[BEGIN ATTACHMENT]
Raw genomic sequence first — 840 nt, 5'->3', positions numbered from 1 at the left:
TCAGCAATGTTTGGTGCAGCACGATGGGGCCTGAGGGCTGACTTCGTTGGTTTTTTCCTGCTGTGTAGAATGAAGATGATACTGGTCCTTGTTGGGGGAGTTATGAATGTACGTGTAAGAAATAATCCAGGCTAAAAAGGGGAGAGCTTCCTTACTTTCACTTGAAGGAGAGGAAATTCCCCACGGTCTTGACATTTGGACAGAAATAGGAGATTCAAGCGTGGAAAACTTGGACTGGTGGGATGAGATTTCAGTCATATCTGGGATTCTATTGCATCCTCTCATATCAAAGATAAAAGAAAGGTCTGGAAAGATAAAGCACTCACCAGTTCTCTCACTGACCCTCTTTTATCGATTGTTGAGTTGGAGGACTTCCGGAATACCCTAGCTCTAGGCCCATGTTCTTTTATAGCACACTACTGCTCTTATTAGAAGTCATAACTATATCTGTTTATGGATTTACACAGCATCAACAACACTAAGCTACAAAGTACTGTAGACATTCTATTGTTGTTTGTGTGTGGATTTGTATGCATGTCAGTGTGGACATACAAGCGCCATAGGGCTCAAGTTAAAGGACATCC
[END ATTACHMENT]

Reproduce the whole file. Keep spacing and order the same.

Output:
Raw genomic sequence first — 840 nt, 5'->3', positions numbered from 1 at the left:
TCAGCAATGTTTGGTGCAGCACGATGGGGCCTGAGGGCTGACTTCGTTGGTTTTTTCCTGCTGTGTAGAATGAAGATGATACTGGTCCTTGTTGGGGGAGTTATGAATGTACGTGTAAGAAATAATCCAGGCTAAAAAGGGGAGAGCTTCCTTACTTTCACTTGAAGGAGAGGAAATTCCCCACGGTCTTGACATTTGGACAGAAATAGGAGATTCAAGCGTGGAAAACTTGGACTGGTGGGATGAGATTTCAGTCATATCTGGGATTCTATTGCATCCTCTCATATCAAAGATAAAAGAAAGGTCTGGAAAGATAAAGCACTCACCAGTTCTCTCACTGACCCTCTTTTATCGATTGTTGAGTTGGAGGACTTCCGGAATACCCTAGCTCTAGGCCCATGTTCTTTTATAGCACACTACTGCTCTTATTAGAAGTCATAACTATATCTGTTTATGGATTTACACAGCATCAACAACACTAAGCTACAAAGTACTGTAGACATTCTATTGTTGTTTGTGTGTGGATTTGTATGCATGTCAGTGTGGACATACAAGCGCCATAGGGCTCAAGTTAAAGGACATCC